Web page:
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In a major development, a powerful House GOP lawmaker is demanding that the Bush administration quickly provide Congress with many more details on the Medicare policies outlined in the president's fiscal year 2003 budget request. HHS Secretary Tommy Thompson has agreed to comply with the request, signaling that the White House will unveil new plans on the government's policy regarding reimbursements to providers.

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In a move that will likely shelve debate on the nation's economic recovery package, a Senate attempt to force a vote on the Democrat's slimmed-down stimulus proposal failed today [Feb. 6]. As expected, a move by Senate Majority Leader Thomas Daschle (D-SD) to end ongoing debate on the proposal fell shy of the required 60 votes. Daschle called for the debate halt in an effort to bring discussion and amendments on the package to a close and move the measure to a vote. The attempt failed by four votes, drawing 56 votes to 39.

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DOL Secretary Elaine Chao is eyeing major changes to OSHA's enforcement system. Citing a lack of consistency, Chao suggested this week that she wants federal policymakers to have a larger role in the OSHA enforcement process.

The details of how Chao will change OSHA's enforcement system are unclear. The Bush administration did not propose changes to enforcement in its fiscal year 2003 budget proposal. However, it is clear that top policymakers within DOL are considering changes to the enforcement of the OSH Act.

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February 05, 2002

Six nongovernmental organizations (NGOs) are asking the World Trade Organization (WTO) to recognize a limited exception to patent rights under Article 30 of the Agreement on Trade-Related Aspects of Intellectual Property Rights (TRIPS). The groups argue that patents should not prevent the export of technology for health purposes, and that compulsory licenses may be granted under this section of TRIPS without certain conditions having to be met by the exporting country.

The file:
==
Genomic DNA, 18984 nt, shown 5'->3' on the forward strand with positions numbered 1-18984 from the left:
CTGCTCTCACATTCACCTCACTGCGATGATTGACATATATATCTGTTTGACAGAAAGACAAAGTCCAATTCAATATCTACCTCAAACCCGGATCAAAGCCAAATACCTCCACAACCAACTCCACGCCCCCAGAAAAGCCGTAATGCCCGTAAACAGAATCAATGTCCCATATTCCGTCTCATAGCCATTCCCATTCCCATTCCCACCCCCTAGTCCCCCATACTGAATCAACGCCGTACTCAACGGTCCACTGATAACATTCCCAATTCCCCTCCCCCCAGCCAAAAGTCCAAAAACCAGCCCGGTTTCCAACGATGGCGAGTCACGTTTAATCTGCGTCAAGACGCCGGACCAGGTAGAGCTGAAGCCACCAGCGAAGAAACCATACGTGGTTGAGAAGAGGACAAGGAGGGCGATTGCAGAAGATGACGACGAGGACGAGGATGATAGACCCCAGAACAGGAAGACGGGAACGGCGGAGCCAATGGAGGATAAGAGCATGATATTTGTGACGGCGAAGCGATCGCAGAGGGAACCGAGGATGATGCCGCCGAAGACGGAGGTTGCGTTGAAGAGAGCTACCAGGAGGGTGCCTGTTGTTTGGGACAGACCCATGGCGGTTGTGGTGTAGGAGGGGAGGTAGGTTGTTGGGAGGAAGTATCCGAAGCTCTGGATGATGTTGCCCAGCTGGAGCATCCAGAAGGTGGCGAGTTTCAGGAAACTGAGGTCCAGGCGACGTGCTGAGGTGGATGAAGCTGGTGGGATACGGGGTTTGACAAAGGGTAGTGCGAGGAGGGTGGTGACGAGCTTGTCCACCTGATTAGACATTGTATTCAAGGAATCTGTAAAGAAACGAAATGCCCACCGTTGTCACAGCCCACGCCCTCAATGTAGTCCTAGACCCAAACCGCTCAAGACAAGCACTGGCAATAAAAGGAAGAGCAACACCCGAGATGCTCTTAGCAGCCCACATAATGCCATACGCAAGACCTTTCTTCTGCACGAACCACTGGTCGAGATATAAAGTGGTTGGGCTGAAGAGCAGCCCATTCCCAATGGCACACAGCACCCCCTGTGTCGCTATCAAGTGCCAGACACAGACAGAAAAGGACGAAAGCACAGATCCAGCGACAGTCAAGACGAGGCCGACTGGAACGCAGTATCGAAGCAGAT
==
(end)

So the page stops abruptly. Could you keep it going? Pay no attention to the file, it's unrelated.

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FDA's food center has pegged as its top priority ensuring the safety and security of the nation's food supply following recent bioterrorism scares. The new emphasis on security is in part due to FDA's increased funding for security, which is resulting in more food inspectors in the field and development of new methods for inspections at laboratories.

Food center chief Joseph Levitt has carved out several "A-list" priorities for increasing food security. The food center expects to complete nine out of 10 of the 92 items put on the A-list so far.

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The Bush administration is again relying on an unpopular user-fee proposal to help fund CMS' program management budget. HHS Secretary Tommy Thompson is driving the initiative -- outlined in President Bush's fiscal year (FY) 2003 budget -- and hopes to convince Congress to authorize the plan that is opposed by physicians and hospitals.

At a Feb. 4 briefing, Thompson revealed he is again spearheading plans to charge Medicare providers user fees for paper-filed or duplicate claims -- a proposal that critics call a "hidden tax."

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A slew of consumer and industry groups are urging President Bush to repeal the $1,500 therapy caps on Part B services, claiming the limits would force some seniors to pay high out-of-pocket costs or forgo necessary care.

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The future of the politically charged economic stimulus debate is on the line -- and with it states' hopes for increased Medicaid federal funding. The Senate is scheduled to vote Feb. 6 to continue debating the Democrat's slimmed-down stimulus proposal, which includes federal medical assistance percentage (FMAP) hikes for states battling budget woes.

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February 04, 2002

In a preview of the political roadblocks ahead, top House Republican and Democrat health care aides are divided over the coupling of a Medicare prescription drug benefit with wider Medicare reform measures in 2002. The policy rift, compounded by budget constraints and election-year politics, puts passage of a drug benefit on shaky ground just days into the new congressional session.